MARCUS LESLIE SINGLETON
May 27 – June 13 2022
This series of work was inspired and based on my personal archive. Referencing documents passed down to me by my grandparents, aunts and uncles. Old photos, letters, items, but predominantly and most importantly to me, their verbal story telling. There are selected phrases from these stories embedded in the paintings like roots in the soil. These are the exchanges that develop culture passed down generationally, through style, information, beliefs.
Soiled attributes these personal histories which, I’ve taken as my responsibility to tell and include them in the larger canon of African American history. Through Black traditional art- making as a way of survival, and not to glamorize only survival, but to take note of the innovations that are genius to our culture from Gee’s Bend Quilts to Hip Hop. And connecting these ideas in contention with my own practice to create images that self narrate.
– Marcus Leslie Singleton
Marcus Leslie Singleton was born in Seattle, Washington in 1990. He
Singleton's recent solo and group exhibitions include "Diagrams and Dilemmas" at Jupiter Contemporary in Miami Beach, Florida (2022); "Future Memories" at TURN Gallery in New York, New York (2021); "Shake Up The Room" at September Gallery in Hudson, New York (2021); "Summer Sun" curated by The Journal Gallery at Van de Weghe in East Hampton, New York (2021); Tennis Elbow at The Journal Gallery in New York, New York (2020); “MEANWHILE…” at Brilliant Champions in Brooklyn, New York (2020); “Up Trying To Remember a Dream” curated by Lizzie Renfrew Vogt at SPRING/BREAK Art Fair with SKAVO Gallery in New York, New York (2020); “CIRCUSLAND” at Turn Gallery in New York, New York (2019); “BOILING POINT” at Superposition Gallery in Los Angeles, California (2019); and “Tell Me How Long the Train’s Been Gone” at Medium Tings in Brooklyn, New York (2018).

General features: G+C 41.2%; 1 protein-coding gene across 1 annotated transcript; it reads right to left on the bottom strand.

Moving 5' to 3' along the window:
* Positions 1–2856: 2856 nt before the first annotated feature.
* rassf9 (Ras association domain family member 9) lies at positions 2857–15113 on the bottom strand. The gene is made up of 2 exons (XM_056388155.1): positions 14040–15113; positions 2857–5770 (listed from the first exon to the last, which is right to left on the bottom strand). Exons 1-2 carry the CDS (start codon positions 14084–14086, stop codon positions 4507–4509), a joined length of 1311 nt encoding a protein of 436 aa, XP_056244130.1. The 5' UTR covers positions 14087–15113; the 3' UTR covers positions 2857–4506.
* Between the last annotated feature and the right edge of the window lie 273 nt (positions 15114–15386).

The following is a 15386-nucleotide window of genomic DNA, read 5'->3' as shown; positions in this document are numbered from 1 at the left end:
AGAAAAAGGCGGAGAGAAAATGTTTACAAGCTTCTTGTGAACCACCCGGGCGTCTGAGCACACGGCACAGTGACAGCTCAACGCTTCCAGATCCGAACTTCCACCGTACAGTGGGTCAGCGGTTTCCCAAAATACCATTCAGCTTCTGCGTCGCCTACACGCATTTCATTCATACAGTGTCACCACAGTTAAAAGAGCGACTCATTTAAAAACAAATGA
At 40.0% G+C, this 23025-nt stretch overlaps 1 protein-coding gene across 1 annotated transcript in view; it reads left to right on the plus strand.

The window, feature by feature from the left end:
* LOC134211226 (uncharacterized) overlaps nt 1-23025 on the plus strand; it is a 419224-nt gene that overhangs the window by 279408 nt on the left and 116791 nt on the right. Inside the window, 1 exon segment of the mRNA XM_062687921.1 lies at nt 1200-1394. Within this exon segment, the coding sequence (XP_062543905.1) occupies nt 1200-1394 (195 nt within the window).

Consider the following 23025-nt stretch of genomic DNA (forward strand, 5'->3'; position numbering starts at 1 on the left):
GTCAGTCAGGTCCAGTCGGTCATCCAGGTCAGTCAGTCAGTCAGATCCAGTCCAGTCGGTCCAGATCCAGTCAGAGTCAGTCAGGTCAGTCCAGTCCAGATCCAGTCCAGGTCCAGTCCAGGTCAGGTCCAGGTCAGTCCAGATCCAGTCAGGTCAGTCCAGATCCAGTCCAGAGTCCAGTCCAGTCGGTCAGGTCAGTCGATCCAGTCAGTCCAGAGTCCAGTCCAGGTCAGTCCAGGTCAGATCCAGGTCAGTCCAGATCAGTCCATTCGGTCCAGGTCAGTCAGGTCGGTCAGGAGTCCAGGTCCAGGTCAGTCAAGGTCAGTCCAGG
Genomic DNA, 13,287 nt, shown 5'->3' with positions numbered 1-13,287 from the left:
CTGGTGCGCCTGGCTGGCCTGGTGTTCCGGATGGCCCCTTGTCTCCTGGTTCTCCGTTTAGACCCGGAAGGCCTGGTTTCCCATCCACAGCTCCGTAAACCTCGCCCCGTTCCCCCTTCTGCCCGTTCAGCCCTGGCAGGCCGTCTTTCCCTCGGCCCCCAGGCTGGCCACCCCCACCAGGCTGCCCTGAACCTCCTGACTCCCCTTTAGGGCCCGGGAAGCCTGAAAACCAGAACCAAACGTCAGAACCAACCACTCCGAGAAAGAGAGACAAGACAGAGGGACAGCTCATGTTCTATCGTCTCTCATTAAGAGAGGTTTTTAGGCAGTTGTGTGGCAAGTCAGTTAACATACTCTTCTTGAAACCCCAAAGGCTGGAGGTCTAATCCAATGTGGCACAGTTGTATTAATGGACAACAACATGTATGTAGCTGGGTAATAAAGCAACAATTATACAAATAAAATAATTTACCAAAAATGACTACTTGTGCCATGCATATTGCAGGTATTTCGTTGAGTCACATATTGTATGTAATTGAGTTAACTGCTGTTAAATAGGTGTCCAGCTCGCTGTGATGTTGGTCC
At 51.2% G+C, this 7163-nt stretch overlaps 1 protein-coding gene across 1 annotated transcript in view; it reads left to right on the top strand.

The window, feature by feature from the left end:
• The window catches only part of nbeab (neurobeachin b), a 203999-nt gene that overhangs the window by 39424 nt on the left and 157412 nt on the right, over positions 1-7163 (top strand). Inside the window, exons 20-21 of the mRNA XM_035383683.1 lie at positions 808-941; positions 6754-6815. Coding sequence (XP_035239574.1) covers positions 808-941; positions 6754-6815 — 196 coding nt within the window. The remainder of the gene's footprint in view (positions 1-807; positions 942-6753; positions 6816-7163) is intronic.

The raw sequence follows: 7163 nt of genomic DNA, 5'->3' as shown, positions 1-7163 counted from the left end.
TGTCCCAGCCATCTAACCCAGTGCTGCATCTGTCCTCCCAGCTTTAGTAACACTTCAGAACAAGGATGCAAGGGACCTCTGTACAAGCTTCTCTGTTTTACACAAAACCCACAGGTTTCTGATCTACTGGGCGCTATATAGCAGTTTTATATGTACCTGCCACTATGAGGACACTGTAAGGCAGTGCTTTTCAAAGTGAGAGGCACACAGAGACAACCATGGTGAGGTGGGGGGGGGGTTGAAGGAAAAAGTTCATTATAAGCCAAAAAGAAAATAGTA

Work by Singleton is held in the public collection of the San Antonio Museum of Art in San Antonio, Texas.
Marcus Leslie Singleton lives and works in Brooklyn, New York.